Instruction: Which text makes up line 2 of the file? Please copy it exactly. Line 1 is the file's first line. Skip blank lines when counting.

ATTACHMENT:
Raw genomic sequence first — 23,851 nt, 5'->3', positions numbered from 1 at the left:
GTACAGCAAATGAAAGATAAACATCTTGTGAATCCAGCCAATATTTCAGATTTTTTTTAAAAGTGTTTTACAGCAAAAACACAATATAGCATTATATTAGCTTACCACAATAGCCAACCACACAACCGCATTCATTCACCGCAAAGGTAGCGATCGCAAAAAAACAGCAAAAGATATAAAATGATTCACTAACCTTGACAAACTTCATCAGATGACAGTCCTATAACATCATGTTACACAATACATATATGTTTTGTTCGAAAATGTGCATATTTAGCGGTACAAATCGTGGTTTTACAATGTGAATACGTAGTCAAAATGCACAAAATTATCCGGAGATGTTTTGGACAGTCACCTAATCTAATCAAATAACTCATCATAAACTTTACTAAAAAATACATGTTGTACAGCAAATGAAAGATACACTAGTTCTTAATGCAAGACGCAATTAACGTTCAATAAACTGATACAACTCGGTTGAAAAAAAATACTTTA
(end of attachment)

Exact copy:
GTACAGCAAATGAAAGATAAACATCTTGTGAATCCAGCCAATATTTCAGATTTTTTTTAAAAGTGTTTTACAGCAAAAACACAATATAGCATTATATTAGCTTACCACAATAGCCAACCACACAACCGCATTCATTCACCGCAAAGGTAGCGATCGCAAAAAAACAGCAAAAGATATAAAATGATTCACTAACCTTGACAAACTTCATCAGATGACAGTCCTATAACATCATGTTACACAATACATATATGTTTTGTTCGAAAATGTGCATATTTAGCGGTACAAATCGTGGTTTTACAATGTGAATACGTAGTCAAAATGCACAAAATTATCCGGAGATGTTTTGGACAGTCACCTAATCTAATCAAATAACTCATCATAAACTTTACTAAAAAATACATGTTGTACAGCAAATGAAAGATACACTAGTTCTTAATGCAAGACGCAATTAACGTTCAATAAACTGATACAACTCGGTTGAAAAAAAATACTTTA